The Recovering Farmer

Friday, March 13, 2020

Human Connection

There is some irony in writing about human connection considering what the world is experiencing with COVID-19. At the same time it is important that we remember to “connect” with others. Isolation breeds loneliness and loneliness is not healthy for the soul.

Some years ago I read a book entitled Escape From Camp 14. It tells the story of a man that was born and raised in a North Korean labor camp. A true story. It’s a story of life in worse than deplorable conditions. It’s a story of survival. Survival through starvation, physical and mental abuse. Where nobody, including your own family, can be trusted. But through the horrors of the camp, and an ultimate escape, is also woven a tale of the human spirit. And the ability of the human spirit to dream and hope even in the darkest hell. A story that is difficult to comprehend living in the luxurious freedom we experience on a daily basis.

Because he was born inside the fence of this most notorious of all North Korean camps, Shin, the main character, has no concept of a world beyond the electrified barb wire fence, a world where people live free of the terrors that he is subjected to. One day he is partnered up with a fellow prisoner who has lived on the “outside”. As their bond grows Shin begins to hear about and understand that there is a world outside the fence.

That friendship changed Shin’s life. Where, before he had been wary and distrustful of everybody, he now allowed himself to trust one person. As the author states in the book; “Shin was no longer a creature of his captors”. In a sense that one relationship, that one connection, provided some freedom for him. He began to think “outside the box”.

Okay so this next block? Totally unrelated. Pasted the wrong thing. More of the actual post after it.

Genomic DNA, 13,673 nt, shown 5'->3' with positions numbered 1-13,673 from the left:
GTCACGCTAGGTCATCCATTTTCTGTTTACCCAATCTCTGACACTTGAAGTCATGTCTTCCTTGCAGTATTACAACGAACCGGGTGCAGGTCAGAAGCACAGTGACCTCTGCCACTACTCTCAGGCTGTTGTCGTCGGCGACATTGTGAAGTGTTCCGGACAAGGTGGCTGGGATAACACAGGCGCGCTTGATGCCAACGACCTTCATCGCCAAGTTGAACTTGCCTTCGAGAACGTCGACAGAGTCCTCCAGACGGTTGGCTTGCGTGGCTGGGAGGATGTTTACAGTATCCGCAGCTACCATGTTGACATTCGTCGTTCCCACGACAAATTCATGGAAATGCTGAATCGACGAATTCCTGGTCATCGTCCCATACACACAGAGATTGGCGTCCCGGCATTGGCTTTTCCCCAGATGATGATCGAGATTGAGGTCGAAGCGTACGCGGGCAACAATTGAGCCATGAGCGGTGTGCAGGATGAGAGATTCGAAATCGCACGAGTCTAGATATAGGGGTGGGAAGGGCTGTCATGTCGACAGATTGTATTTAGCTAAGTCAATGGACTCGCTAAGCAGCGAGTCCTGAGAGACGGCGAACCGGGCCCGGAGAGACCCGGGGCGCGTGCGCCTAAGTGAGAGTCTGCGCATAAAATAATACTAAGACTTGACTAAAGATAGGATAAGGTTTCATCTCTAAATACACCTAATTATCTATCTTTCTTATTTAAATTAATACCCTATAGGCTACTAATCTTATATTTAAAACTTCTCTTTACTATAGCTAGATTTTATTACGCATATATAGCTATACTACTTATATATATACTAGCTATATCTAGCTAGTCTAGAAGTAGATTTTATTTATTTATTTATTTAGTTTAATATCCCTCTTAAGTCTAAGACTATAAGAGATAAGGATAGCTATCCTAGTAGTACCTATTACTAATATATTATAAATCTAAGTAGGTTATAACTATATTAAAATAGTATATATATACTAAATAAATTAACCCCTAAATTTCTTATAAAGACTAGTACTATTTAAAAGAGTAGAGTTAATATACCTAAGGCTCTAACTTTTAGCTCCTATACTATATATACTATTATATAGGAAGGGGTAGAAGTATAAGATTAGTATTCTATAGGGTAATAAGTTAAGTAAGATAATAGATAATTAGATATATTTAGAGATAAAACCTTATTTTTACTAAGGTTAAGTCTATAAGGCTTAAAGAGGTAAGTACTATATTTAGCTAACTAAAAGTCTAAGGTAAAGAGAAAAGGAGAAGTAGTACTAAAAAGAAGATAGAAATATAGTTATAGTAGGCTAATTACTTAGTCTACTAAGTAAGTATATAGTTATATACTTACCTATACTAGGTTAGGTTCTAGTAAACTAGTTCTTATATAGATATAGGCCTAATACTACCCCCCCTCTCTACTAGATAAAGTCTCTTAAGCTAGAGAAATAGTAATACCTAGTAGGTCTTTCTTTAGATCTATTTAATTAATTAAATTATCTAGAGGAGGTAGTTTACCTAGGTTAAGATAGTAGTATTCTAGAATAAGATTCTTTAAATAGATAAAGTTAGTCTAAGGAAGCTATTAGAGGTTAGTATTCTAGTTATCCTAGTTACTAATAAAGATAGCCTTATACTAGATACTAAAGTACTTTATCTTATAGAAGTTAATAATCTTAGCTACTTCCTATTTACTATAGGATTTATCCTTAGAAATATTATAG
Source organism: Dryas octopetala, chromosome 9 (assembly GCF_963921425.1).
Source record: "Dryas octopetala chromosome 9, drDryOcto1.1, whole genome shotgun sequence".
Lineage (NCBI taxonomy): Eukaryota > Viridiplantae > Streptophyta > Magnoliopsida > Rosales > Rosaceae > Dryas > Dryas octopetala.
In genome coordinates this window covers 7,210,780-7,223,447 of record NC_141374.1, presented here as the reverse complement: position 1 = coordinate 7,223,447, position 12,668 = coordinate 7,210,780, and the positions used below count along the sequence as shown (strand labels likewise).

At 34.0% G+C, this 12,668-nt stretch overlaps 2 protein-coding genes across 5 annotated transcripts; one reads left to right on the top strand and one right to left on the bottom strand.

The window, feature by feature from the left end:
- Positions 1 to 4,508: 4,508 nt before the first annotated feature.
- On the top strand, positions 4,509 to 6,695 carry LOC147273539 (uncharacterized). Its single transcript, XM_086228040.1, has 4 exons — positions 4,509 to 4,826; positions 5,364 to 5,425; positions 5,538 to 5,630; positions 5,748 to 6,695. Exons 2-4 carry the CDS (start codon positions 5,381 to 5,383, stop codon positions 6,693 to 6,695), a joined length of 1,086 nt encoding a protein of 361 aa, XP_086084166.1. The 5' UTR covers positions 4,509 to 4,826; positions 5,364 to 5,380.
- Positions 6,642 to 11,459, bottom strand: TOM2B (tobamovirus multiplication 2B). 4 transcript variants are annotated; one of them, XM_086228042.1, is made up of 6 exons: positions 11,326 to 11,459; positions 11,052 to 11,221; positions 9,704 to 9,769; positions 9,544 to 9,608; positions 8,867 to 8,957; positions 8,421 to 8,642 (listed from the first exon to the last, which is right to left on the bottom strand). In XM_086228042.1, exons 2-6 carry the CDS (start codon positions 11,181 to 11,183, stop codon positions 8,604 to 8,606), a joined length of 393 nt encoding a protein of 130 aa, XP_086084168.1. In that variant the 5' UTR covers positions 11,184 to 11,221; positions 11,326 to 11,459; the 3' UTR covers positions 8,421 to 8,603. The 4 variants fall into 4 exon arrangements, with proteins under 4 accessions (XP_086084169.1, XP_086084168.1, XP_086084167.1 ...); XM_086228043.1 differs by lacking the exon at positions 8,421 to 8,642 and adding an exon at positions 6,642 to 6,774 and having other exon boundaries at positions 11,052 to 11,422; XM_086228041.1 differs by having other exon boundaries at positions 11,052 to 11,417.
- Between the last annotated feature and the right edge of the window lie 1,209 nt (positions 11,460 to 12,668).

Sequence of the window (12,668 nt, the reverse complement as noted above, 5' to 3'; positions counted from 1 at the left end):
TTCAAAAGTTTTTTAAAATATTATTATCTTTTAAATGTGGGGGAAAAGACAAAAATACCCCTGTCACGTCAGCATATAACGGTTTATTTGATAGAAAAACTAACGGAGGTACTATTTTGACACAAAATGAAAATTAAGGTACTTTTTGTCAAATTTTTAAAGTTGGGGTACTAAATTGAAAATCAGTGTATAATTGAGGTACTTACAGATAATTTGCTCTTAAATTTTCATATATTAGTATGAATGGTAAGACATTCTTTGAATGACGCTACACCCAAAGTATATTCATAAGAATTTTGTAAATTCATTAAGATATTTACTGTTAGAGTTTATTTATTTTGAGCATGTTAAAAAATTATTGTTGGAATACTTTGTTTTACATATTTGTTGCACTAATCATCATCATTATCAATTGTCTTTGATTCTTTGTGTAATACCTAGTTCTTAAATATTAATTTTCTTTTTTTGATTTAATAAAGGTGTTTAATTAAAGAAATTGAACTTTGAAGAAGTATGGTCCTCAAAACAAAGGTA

This is similar to the “bonds of trust and mutual protection” that existed in Nazi extermination camps. Researchers have found that survival depended on “pairs not the individual”. Eugene Weinstock, an author that has written about these camps, states that “survival. . . could only be a social achievement, not an individual accident”.

There is a valuable lesson to be learned here. How often, when we struggle with issues in life, do we withdraw or isolate ourselves. We have a tendency to bottle up things. Don’t have the freedom to talk about them. We may feel shame. Our pride takes a hit. We lose our self-esteem. We think we are the only ones that are having these experiences. We become captive in our own worlds, unable to see what is beyond the pain we are feeling.

Just recently I heard a speaker state that we are the loneliest society in history. We have the ability to connect in so many ways,but are we really connecting?

Connection is a core human need. It is having shared experience, relatable feelings and similar ideas. The stress prevalent in agriculture creates a damaged ability to connect with others because we isolate ourselves and try to hide. Authenticity is required for connection and social media increases our ability to construct a fa├žade of our lives which often is not reality.

If we build on relationships, when we share with each other, when we talk, we gain the freedom we so desperately strive for. We can think outside the box. We discover a world we knew could exist but couldn’t see because of the box we had put ourselves into. We find new direction, new identity, and a new purpose. Make it a good one.

“Never forget where you’ve been. Never lose sight of where you’re going. And never take for granted the people who travel the journey with you.” Susan Gale

No comments:

Post a Comment